Did Daylight Savings Time Affect Your Pay?
During daylight savings time, (the nationwide time adjustment that occurs in the autumn months) sometimes California workers can experience discrepancies in their paychecks because of the time change. For example, if your scheduled shift starts at 2:00am, read below:
On the Sunday that Daylight Savings Time begins at 2:00 a.m., the employee does not work the hour from 2:00 a.m. to 3:00 a.m. because at 2:00 a.m. every clock is turned forward to 3:00 a.m. Therefore, during a worker’s shift, they would have only worked 7 hours, despite the schedule being created for 8 hours.
The day on which Daylight Savings Time ends at 2:00 a.m., the employee works the hour from 1:00 a.m. to 2:00 a.m. twice in a row because at 2:00 a.m. every clock is turned back to 1:00 a.m. Therefore, a California worker would work for 9 hours, despite their work schedule only reflecting 8 hours.
What can hourly workers and non exempt employees do to ensure they are paid correctly? Each hourly worker needs to be aware of the below issues that can occur during daylight savings.
1. Double Pay
When an employer has a nonexempt employee who is in the middle of a shift at 2 a.m. when daylight saving time takes effect, the time becomes 1 a.m.; therefore, employers may be required to pay their employees for one additional hour of work. This usually occurs when the time change exceeds the number of hours actually worked.
Federal law, under the fair labor standards act, requires employers to pay employees for all hours worked. And in the case of daylight saving time, the employee would have worked the hour from 1 a.m. to 2 a.m. twice (the “bonus” hour would carry through the remainder of the shift).
For employers looking to avoid this, they sometimes can change the start or end times of any nonexempt employee shifts during the daylight saving time period.
2. Overtime Accrued
If an employer pays their hourly employees for another hour of work during daylight saving time, they may need to dole out overtime compensation as well.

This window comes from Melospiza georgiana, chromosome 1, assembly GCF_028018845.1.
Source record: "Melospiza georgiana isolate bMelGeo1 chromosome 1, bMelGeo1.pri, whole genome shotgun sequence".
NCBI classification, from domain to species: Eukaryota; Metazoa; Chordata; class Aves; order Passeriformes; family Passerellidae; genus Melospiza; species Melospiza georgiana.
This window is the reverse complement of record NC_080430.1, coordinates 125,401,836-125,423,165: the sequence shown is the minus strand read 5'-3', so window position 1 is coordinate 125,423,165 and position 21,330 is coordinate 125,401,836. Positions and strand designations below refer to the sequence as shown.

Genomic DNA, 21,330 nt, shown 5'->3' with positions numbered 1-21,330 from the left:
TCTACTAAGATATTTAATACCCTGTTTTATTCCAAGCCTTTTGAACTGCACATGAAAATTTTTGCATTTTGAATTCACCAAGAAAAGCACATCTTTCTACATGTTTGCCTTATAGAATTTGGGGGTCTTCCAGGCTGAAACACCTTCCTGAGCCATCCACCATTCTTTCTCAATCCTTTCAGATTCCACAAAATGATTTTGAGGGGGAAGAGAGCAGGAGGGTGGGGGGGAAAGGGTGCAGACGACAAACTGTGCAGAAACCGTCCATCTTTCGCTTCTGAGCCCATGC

Why? Because the hour from 1 a.m. to 2 a.m. equals two hours of work and could result in a workweek that exceeds 40 hours or a workday that exceeds 8 hours.
3. What About the Beginning of Daylight Saving Time vs. The End?
Forward-thinking employers should take the start of daylight saving time into account. Nonexempt employees who are working on Sunday morning at 2 a.m. — when clocks are turned ahead and we lose an hour of sleep — may be entitled to one fewer hour of pay for their shifts because they would not have worked the hour between from 2 a.m. to 3 a.m. F
For example, if an employee is scheduled to work a shift from 11 p.m. to 7:30 a.m. with a half-hour break, that worker would have worked seven hours instead of eight. However, employers can amend their hourly employees’ schedules when the clocks spring forward.
At the end of daylight savings, however, the Fair Labor Standards Act doesn’t require employers who decide to pay their workers for a full eight-hour shift even if they worked only seven hours to include that extra hour of pay.
The FLSA also prohibits employers from crediting that bonus unworked hour of pay toward any overtime compensation for the employee, even if they are working a graveyard shift.
This is an example of wage theft. The best course of action to take if you are an employee who believes you were paid unfairly because of daylight savings is to contact a wage and hour lawyer. A wage and hour employment lawyer can help recoup pay from the additional hour you worked during daylight saving and can make sure your employer is able to pay employees.